An applicant who quit employment shall be disqualified from all unemployment benefits unless an exception applies. Minn. Stat. § 268.095, subd. 1 (Supp. 2005). An exception to disqualification applies when “the applicant quit the employment because of a good reason caused by the employer.” Id., subd. 1(1). “What constitutes good reason caused by the employer is defined exclusively by statute.” Rootes v. Wal-Mart Assocs., Inc., 669 N.W.2d 416, 418 (Minn. App. 2003); Minn. Stat. § 268.095, subd. 3(g) (2004) (providing that statutory definition is exclusive and that no other definition shall apply).
A good reason caused by the employer for quitting is a reason:
(1) that is directly related to the employment and for which the employer is responsible;
(2) that is adverse to the worker; and
(3) that would compel an average, reasonable worker to quit and become unemployed rather than remaining in the employment.
Minn. Stat. § 268.095, subd. 3(a) (2004). “[T]here must be some compulsion produced by extraneous and necessitous circumstances.” Ferguson v. Dep’t of Employment Servs., 311 Minn. 34, 44 n.5, 247 N.W.2d 895, 900 n.5 (1976). The reasonable-worker standard is objective and is applied to the average person rather than the supersensitive. Id. “The determination that an employee quit without good reason [caused by] the employer is a legal conclusion, but the conclusion must be based on findings that have the requisite evidentiary support.” Nichols v. Reliant Eng’g & Mfg., Inc., 720 N.W.2d 590, 594 (Minn. App. 2006).
There is no evidence to support relator’s argument that she quit her employment because of a good reason caused by LSSM. Relator quit because she was unhappy with her duties and the individuals with whom she was working. Relator argues that it was an “unhealthy” work environment, but she fails to state the exact nature of the adverse working conditions. It appears that relator merely disagreed with certain management decisions involving the employer’s business, she was frustrated with having to work with the consultant and did not feel like she was part of the team, and there were communication difficulties between relator and management. Relator’s complaints do not constitute good reason to quit caused by the employer.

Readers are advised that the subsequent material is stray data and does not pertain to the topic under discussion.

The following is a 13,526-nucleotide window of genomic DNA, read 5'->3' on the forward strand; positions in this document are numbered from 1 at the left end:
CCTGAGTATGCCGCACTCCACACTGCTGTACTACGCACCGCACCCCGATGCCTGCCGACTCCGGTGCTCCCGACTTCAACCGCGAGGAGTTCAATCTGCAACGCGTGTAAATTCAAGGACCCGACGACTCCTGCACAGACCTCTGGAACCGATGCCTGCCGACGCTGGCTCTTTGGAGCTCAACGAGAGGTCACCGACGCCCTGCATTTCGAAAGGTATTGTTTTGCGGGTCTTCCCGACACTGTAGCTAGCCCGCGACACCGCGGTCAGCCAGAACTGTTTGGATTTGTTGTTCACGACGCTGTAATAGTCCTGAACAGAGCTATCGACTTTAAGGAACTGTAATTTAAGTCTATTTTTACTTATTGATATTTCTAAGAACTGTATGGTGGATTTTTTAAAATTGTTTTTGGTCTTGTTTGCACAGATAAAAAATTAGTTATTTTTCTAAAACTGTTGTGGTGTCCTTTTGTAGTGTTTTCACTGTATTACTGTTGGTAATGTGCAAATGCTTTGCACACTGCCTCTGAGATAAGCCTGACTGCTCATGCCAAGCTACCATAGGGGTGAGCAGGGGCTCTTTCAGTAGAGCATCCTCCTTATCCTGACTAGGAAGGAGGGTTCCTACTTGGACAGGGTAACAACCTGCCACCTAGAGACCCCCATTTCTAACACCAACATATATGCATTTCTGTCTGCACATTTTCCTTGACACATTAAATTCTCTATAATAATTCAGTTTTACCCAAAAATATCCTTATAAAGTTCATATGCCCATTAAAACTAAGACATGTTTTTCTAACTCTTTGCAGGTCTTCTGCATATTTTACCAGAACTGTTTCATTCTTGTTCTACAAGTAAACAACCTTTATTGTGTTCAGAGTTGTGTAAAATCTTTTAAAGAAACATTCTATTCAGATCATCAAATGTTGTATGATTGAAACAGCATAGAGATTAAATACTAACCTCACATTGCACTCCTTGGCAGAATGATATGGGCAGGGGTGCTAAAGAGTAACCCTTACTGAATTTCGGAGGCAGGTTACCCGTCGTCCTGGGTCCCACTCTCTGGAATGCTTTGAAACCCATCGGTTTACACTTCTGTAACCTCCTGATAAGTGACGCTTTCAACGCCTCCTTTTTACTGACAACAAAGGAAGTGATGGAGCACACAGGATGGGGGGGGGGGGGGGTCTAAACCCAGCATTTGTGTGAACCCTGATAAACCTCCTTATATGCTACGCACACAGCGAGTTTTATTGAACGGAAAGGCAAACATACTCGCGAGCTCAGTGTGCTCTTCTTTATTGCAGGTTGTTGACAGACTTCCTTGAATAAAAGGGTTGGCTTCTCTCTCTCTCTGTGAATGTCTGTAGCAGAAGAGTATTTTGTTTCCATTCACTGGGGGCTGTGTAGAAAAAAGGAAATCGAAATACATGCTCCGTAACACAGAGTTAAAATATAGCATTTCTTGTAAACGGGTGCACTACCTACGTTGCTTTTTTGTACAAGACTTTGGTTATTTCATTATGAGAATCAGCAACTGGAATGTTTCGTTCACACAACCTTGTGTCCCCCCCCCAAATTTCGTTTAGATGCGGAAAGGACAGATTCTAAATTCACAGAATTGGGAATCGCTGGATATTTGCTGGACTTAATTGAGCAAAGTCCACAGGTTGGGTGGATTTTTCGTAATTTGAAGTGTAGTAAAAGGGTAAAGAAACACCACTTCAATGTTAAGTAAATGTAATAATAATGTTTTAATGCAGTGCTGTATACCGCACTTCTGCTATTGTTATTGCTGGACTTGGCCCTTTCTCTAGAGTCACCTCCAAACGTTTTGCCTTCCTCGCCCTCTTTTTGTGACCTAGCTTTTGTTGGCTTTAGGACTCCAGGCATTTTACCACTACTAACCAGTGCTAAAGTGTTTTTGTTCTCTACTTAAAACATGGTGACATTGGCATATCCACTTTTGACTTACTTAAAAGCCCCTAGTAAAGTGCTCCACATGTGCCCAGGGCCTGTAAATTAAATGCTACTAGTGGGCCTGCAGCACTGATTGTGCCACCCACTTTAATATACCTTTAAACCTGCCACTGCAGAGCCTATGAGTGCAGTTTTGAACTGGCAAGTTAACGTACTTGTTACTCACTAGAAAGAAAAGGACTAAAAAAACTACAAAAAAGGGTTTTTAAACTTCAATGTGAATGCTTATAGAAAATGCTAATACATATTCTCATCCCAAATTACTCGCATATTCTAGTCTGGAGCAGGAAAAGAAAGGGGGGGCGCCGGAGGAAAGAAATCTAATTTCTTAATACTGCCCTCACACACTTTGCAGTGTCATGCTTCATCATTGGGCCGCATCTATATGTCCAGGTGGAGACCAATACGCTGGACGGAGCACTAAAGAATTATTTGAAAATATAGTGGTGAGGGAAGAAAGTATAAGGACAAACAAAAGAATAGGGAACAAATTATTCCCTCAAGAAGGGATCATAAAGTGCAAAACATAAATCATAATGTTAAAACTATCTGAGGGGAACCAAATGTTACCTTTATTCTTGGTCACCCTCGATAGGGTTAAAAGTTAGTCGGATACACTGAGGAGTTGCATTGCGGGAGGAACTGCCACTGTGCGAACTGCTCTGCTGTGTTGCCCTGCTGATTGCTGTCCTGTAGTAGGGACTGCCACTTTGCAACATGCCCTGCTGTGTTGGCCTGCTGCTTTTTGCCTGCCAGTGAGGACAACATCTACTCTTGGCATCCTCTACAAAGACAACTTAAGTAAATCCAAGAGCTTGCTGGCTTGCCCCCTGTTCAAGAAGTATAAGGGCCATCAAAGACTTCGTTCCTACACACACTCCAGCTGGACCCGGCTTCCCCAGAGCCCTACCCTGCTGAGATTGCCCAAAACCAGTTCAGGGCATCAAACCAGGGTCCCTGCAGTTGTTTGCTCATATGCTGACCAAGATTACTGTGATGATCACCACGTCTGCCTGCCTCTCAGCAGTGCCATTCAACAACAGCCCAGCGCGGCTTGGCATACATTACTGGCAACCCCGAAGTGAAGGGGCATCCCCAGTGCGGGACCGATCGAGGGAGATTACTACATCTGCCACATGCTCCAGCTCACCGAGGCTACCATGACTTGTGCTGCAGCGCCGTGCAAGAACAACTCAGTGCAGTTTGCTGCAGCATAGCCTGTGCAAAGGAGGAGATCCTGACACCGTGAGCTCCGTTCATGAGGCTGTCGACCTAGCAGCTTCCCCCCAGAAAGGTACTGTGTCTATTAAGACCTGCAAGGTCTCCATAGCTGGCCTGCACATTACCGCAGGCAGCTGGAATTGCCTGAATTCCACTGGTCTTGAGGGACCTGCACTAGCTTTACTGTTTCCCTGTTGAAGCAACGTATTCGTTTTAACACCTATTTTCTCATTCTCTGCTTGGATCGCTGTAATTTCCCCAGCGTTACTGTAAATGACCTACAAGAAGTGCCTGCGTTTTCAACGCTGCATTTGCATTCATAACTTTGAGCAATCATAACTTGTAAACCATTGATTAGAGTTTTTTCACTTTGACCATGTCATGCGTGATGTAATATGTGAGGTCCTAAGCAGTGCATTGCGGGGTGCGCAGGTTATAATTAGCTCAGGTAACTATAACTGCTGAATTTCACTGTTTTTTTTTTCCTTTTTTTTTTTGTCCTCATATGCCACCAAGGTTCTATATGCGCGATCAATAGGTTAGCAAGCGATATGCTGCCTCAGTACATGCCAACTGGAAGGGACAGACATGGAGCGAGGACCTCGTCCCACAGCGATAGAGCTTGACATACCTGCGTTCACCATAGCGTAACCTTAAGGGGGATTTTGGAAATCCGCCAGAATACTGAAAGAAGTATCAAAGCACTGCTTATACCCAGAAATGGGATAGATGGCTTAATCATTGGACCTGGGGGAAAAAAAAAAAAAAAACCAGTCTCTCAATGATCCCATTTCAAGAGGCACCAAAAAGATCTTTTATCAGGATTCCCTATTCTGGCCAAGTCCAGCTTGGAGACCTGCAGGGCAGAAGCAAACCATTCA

Finally, relator argues that she had good cause to miss the hearing. When relator appealed the determination of disqualification, she received notice of the hearing date. She had more than sufficient time to make arrangements to participate in the hearing or request that it be rescheduled. However, relator waited until the morning of the hearing to notify DEED that she would be unable to participate because she had to work and did not request that it be rescheduled. Under these circumstances, relator waived her right to participate in the hearing. Appellant also repeatedly submitted a list of questions to the ULJ, which the ULJ never addressed. In waiving her right to participate in the hearing, appellant also waived her opportunity to have her issues addressed.